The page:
June Challenge Your Shelf: June 1

Prompt: Summer Read

I don’t have a particular “kind” of book I read in the summer. If I am at the beach or hanging out at the park, I get just as much enjoyment out of a nice, dense fantasy novel as I do from a light and fluffy contemporary. So, for this prompt I am going to list five books that I really want to read this summer.

A Breath of Snow and Ashes by Diana Gabaldon
I am so close to finishing off the Outlander series! I am really interested to see how the last few books go. I read Fiery Cross last year, and I don’t want to wait too long to move on, or I will forget everything.

Never Let Me Go by Kazuo Ishiguro
I sent this book out for a traveling book project, and I am looking forward to reading it when I get it back with everyone else’s lovely notes in it!

A Novel Bookstore by Laurence Cosse
I was gifted this book a while back, and I came across it on my shelves the other day. I really want to read it, because books about books are awesome!

Armada by Ernest Cline
I am a Cline fangirl. I loved Ready Player One, and I have really been looking forward to Armada since it came out. It is about time I actually read it.

Dragonflight by Anne McCaffrey
I am really scared to start this series… I am really scared to commit to another series. But I really want to read it. So I will read it.

So, bookish lovelies, what are some of your summer reads? Do you have one book you read every summer? Are you a light-and-fluffy summer reader, or an everything reader like me?

Stay bookish!

Posted by The Bluestocking Bookworm in Books, Reading, 0 comments

June Challenge Your Shelf

I came across this on Tumblr, from a lovely follower. I decided to tackle it, starting this month!



Posted by The Bluestocking Bookworm in Books, Reading, Writing, 3 comments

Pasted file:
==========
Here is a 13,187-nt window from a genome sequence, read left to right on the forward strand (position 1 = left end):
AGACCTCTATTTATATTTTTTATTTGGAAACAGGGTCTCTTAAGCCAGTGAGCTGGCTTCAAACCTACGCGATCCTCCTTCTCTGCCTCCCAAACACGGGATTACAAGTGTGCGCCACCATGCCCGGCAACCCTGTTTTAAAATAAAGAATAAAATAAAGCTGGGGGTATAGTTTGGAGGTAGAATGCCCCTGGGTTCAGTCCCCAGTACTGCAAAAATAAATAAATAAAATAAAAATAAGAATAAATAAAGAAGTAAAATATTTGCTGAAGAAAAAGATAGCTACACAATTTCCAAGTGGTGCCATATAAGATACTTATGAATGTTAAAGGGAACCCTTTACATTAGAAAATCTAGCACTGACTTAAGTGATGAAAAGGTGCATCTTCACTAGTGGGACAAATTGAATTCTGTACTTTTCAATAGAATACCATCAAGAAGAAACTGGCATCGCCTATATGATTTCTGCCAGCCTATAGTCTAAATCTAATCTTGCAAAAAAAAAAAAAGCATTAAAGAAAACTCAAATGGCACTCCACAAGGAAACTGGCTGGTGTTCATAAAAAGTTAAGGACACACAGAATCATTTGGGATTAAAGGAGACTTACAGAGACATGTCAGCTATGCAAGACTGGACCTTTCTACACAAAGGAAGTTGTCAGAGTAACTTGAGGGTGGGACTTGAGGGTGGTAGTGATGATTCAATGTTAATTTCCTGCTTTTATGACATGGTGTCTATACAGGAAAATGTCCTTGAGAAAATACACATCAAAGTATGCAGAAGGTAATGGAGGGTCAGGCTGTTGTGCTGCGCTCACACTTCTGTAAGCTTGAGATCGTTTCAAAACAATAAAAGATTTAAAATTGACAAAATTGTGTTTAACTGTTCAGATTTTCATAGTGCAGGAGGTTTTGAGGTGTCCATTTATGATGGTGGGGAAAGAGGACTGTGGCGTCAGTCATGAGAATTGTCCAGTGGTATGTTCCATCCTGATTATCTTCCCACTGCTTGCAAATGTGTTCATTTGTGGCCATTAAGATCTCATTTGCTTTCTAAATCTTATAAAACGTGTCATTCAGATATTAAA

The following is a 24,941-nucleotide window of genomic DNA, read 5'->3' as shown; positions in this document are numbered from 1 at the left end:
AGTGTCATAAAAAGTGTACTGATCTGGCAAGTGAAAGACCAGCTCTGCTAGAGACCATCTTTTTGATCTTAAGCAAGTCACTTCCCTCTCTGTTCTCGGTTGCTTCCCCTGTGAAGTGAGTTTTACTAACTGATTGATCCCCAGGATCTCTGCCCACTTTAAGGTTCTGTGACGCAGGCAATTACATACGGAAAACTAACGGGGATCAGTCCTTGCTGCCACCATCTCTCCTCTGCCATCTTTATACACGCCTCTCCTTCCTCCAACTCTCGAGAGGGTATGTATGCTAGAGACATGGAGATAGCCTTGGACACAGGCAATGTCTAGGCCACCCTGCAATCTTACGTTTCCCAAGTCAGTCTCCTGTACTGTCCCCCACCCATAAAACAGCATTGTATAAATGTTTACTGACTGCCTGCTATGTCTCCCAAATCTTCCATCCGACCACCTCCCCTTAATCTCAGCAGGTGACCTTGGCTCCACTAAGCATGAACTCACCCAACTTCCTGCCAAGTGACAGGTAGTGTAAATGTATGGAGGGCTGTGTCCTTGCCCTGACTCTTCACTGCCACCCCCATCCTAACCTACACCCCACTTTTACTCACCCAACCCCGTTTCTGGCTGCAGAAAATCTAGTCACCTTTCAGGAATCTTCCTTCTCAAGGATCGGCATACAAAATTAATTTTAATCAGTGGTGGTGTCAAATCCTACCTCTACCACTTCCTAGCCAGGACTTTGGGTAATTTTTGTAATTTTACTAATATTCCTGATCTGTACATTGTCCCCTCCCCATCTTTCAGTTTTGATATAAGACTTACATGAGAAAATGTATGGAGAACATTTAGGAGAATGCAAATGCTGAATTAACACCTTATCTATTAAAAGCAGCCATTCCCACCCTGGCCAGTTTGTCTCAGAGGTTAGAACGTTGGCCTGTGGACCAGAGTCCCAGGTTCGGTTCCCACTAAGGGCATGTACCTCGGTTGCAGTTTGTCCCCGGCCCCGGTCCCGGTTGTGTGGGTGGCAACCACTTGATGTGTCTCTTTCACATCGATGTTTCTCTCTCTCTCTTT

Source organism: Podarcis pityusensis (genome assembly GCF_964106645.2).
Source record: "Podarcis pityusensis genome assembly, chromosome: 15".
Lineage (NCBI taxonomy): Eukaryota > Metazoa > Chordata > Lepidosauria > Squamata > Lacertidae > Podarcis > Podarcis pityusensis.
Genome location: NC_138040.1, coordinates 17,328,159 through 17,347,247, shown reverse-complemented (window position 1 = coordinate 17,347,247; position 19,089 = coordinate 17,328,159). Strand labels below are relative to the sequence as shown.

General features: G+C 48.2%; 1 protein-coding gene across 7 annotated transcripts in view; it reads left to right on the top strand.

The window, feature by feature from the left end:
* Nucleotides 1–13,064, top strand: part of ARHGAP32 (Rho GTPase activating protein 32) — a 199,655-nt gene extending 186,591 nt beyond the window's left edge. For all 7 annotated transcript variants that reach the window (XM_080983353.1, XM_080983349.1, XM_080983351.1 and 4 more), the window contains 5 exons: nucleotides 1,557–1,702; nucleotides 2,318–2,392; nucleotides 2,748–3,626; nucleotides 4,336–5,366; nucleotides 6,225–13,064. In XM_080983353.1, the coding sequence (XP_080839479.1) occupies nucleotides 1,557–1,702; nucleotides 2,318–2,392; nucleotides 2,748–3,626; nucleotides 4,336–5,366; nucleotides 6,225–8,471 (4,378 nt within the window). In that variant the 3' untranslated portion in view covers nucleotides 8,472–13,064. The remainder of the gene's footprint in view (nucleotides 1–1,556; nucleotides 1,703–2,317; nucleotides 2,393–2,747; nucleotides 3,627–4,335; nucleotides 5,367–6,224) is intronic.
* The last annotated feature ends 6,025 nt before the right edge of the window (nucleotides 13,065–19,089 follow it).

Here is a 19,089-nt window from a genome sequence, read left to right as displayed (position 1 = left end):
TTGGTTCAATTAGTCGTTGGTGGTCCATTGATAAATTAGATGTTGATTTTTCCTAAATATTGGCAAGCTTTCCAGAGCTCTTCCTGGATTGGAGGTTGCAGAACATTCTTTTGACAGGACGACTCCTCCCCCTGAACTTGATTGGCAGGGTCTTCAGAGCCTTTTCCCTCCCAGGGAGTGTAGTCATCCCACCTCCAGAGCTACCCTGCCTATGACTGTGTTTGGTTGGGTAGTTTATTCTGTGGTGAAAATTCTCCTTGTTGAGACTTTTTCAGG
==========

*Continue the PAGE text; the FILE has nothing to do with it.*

Welcome, Winnipeg Authors

I just wanted to take a moment and welcome anyone visiting as a follow-up to our discussions today at the Winnipeg Local Author Fair. It was lovely to meet all of you, and I look forward to reading your work and speaking to you again soon!

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April 2016 Wrap-Up


What I read in April:

The Library at Mount Char by Scott Hawkins (★★★★☆)
The Three by Sarah Lotz (★★☆☆☆)
Every Heart a Doorway by Seanan McGuire (★★★★★)
Thorn by Frances Gordon (★★★☆☆)
No Ordinary Star by M.C. Frank (★★★☆☆)
The Raven Boys by Maggie Stiefvater (★★★★★)
Signs Point to Yes by Sandy Hall (★★☆☆☆)
Riders by Veronica Rossi (★★★★☆)
Pax by Sara Pennypacker  (★★★☆☆)
The Glittering Court by Richelle Mead (★★☆☆☆)

The Good:

I really loved Every Heart a Doorway (Seanan McGuire). I mean, come on, it is Seanan McGuire. I also finally read The Raven Boys (Maggie Stiefvater) (since the last book was coming out), and I got a surprise love there, too!

I didn’t know what I would get going in to The Library at Mount Char (Scott Hawkins), but I got something good, because it ended up being one of my favourites so far this year.

The Disappointments:

The Three (Sara Lotz) has been on my radar for a long time. I was really excited to finally read it. Except that I really didn’t love it. Something about books written as other books (see, it doesn’t even make sense when I write it out) is very irritating. I was really disappointed in The Glittering Court (Richelle Mead), which is surprising because I adored the Vampire Academy series.

I was also mildly disappointed in Thorn (Frances Gordon). It was one I had grabbed at a used book sale a while back, and I was putting off reading it because it sounded SO good. And it wasn’t that good. Colour me sad.

In Conclusion:

Ten books is a respectable amount to have read this month, but I am looking forward to reading more in May.

What did you read this month? What did you love? Do we have any similar experiences?

Stay bookish, lovelies!

Posted by The Bluestocking Bookworm in Books, Books I've Read, Reading, 1 comment

Top Ten Tuesday: March 29


Top Ten Tuesday is a weekly feature hosted by the fine folks over at The Broke and the Bookish. They totally rock, so check them out!

Today’s topic is about 5-star rated books, and has some options. I chose to kind of make up my own. My Top Ten Tuesday for today is Top Ten 5-Star Books That Went Beyond 5 Stars. And here we go!

  • A Darker Shade of Magic by V.E. Schwab
  • Salt to the Sea by Ruta Sepetys
  • Uprooted by Naomi Novik
  • All the Rage by Courtney Summers
  • Thief’s Magic by Trudi Canavan
  • The Secret Life of Bees by Sue Monk Kidd
  • Throne of Glass by Sarah J Maas
  • Written in Red by Anne Bishop
  • The Walls Around Us by Nova Ren Suma
  • The Martian by Andy Weir